• AI can possibly emerge in one of the possible worlds.

  • Our actual world is the real possible world.

  • As a humankind we must be prepared that AI may emerge in our actual world.

  • AI may possibly be a real existential risk for human civilization.

  • AI, if it emerges as a Strong AI, it may possibly eliminate humans from biosphere and the Universe.

  • It is possible to create AI as a human-friendly entity.

  • It is possible to build fine-tuned positive convergence between human being and the intelligent agent.

  • The emergence of posthuman—as a result of human evolution powered by AI—is contingent.

  • Allied and collaborative humanity as the worldwide society is obliged to create human-friendly AI in compliance with positive ethical values to avoid existential risk of the elimination of human race by AI.

Notes

Acknowledgements

The concept of the paper is a result of discussion held during Decision Theory & the Future of Artificial Intelligence workshop organized by The Centre for the Study of Existential Risk (CSER) in summer 2017 at Trinity College, Cambridge, especially during coffee breaks and the dining time. Regarding decision theory as a significant discipline helping to develop AI, I have tried to find some philosophical aspect of discussed issues. I would like to express my heartily thanks to Professor Huw Price, Professor Stephan Hartmann and Dr Yang Liu for giving me the opportunity of participation in the most interesting academic event. For inspiring discussion helping me to clarify my position about AI phenomenon, I am grateful to the entire group of workshop participants, among them: Professor Karamjit S Gill, Professor A. R. Briggs, Professor Thomas Icard, Dr Arif Ahmed, Dr Adrian Currie, Dr Pedro Ortega, Dr Ramana Kumar, Dr Jiji Zhang, Dr George Nguyen, Dr Rune Nyrup, Dr Mostafa Mohajeri and Tsvi Benson-Tilsen.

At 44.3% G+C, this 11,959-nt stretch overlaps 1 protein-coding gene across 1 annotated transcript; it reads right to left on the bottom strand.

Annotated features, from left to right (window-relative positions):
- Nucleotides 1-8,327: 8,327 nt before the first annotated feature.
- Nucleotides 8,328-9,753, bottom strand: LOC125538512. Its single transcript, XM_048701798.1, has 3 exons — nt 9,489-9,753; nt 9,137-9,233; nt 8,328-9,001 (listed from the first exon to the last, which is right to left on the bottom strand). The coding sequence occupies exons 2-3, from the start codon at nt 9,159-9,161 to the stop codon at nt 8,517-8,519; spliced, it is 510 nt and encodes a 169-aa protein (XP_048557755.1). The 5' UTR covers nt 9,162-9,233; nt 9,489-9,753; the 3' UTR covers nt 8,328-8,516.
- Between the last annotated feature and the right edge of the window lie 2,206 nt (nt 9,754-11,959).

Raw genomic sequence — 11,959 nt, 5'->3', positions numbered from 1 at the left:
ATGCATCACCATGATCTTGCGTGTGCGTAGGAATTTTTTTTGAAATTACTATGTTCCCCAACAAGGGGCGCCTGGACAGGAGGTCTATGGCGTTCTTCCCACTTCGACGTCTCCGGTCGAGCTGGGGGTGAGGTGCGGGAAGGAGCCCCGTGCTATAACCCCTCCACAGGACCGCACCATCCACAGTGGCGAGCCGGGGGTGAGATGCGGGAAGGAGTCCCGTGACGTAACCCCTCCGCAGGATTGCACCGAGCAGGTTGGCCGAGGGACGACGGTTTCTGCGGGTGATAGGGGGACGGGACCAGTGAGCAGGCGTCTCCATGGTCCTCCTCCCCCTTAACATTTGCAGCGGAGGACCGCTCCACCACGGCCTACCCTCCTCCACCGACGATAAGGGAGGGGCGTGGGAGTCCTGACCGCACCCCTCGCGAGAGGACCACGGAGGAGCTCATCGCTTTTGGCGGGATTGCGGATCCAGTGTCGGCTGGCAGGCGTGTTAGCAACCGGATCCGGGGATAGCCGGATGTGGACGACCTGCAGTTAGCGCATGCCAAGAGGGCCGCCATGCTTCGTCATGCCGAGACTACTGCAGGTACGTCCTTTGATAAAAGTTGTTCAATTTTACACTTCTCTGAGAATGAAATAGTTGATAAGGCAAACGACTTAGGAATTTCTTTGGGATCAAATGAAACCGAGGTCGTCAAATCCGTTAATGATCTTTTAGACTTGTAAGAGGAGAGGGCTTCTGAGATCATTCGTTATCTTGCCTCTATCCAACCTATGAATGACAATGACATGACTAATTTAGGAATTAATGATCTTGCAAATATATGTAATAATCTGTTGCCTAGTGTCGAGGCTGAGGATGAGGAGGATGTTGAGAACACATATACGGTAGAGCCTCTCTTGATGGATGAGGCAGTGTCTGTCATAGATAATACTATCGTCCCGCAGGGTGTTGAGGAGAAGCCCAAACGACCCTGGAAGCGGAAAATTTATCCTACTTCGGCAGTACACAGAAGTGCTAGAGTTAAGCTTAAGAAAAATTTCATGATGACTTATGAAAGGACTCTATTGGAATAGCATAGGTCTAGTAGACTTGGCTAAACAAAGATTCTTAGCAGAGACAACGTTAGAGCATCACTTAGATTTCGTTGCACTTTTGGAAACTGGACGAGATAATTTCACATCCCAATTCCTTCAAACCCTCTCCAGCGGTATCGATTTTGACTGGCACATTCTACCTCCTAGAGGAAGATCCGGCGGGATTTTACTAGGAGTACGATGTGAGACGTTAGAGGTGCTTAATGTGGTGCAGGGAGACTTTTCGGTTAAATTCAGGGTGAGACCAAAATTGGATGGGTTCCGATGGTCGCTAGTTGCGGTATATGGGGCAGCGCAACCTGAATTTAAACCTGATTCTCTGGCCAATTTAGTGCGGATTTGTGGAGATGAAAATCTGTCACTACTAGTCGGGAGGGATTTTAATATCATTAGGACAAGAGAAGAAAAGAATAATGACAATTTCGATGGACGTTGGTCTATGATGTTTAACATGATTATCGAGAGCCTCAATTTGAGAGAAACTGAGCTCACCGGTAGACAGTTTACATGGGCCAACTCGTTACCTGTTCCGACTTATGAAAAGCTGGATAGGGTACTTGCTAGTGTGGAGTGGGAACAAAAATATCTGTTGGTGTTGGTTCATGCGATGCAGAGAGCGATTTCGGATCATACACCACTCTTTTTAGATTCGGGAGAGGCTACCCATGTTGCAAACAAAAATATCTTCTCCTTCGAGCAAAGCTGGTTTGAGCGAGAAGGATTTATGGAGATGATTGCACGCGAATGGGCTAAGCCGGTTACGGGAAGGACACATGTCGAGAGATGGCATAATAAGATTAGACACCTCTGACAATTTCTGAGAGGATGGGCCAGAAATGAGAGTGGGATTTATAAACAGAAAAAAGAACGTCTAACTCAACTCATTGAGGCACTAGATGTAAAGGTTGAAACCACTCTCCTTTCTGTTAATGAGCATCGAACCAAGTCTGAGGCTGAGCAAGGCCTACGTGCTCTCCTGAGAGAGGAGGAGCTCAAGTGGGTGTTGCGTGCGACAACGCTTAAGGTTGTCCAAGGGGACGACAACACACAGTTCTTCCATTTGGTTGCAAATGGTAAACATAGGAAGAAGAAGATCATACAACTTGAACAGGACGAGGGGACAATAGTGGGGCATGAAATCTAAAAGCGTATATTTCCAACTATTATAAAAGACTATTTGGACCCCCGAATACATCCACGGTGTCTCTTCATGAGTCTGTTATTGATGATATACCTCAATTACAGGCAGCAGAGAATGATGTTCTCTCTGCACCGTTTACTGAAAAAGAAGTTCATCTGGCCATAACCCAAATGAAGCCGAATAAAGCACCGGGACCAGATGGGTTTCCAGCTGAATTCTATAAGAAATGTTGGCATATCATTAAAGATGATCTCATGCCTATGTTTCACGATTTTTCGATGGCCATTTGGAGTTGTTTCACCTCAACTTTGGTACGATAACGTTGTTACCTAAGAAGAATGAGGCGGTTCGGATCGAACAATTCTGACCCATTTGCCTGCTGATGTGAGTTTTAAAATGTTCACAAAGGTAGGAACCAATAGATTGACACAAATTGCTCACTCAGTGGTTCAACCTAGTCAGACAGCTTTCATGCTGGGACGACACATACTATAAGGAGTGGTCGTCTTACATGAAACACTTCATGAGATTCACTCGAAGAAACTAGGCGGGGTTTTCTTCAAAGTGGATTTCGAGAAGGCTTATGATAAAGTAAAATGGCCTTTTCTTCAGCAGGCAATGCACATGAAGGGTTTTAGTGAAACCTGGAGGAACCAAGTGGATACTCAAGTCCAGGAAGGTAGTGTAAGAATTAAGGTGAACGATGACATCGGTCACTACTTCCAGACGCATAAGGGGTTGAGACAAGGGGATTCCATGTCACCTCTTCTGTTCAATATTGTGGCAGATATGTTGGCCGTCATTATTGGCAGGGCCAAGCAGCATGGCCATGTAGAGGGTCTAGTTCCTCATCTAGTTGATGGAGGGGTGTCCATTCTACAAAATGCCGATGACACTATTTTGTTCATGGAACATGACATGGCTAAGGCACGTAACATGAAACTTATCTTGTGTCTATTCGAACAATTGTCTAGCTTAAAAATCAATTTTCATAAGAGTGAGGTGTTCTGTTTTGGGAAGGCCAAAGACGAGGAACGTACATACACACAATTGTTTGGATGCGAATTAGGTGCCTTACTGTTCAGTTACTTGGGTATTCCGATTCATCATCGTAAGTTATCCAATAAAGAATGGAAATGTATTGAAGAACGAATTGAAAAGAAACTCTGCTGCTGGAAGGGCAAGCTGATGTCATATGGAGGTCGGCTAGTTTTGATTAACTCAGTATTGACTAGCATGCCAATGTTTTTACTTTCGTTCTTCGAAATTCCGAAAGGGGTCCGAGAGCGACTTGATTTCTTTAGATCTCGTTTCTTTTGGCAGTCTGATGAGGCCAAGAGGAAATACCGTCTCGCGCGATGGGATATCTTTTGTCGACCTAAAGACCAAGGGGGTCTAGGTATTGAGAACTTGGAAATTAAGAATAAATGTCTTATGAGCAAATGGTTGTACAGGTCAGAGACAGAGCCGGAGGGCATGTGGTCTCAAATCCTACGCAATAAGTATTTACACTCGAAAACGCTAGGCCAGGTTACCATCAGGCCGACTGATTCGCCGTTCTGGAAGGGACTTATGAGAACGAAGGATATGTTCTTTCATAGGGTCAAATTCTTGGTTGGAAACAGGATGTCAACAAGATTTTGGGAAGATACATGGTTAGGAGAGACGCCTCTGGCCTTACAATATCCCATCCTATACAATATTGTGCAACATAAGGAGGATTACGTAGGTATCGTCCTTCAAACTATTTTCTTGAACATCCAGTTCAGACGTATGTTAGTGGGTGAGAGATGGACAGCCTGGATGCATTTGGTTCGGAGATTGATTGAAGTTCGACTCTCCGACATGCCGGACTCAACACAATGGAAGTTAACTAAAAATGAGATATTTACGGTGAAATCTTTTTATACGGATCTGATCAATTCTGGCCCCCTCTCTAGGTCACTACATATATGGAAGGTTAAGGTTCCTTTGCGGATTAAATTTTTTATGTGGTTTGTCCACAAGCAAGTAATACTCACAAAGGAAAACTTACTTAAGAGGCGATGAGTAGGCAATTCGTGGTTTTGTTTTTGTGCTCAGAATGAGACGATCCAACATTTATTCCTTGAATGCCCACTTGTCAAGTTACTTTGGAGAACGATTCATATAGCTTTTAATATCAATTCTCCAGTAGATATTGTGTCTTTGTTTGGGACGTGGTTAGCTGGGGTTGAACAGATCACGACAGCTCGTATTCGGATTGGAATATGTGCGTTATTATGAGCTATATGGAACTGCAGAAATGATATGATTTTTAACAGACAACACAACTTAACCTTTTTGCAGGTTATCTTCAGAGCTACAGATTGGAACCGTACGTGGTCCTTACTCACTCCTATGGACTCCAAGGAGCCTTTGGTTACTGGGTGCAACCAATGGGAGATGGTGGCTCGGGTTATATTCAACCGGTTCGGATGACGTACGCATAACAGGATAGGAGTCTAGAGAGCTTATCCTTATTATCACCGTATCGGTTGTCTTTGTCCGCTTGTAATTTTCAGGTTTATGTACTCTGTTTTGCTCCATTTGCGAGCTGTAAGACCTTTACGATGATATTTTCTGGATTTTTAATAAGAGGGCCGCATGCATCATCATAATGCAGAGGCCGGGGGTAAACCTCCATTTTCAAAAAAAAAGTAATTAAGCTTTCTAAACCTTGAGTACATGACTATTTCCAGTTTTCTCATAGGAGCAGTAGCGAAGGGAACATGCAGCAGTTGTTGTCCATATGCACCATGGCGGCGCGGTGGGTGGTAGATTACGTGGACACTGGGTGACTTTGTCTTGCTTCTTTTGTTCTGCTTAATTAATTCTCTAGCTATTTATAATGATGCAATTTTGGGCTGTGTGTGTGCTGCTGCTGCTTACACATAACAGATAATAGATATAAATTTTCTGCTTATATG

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Open AccessThis article is distributed under the terms of the Creative Commons Attribution 4.0 International License (http://creativecommons.org/licenses/by/4.0/), which permits unrestricted use, distribution, and reproduction in any medium, provided you give appropriate credit to the original author(s) and the source, provide a link to the Creative Commons license, and indicate if changes were made.

Authors and Affiliations

  1. 1.Institute of PhilosophyUniversity of WarsawWarsawPoland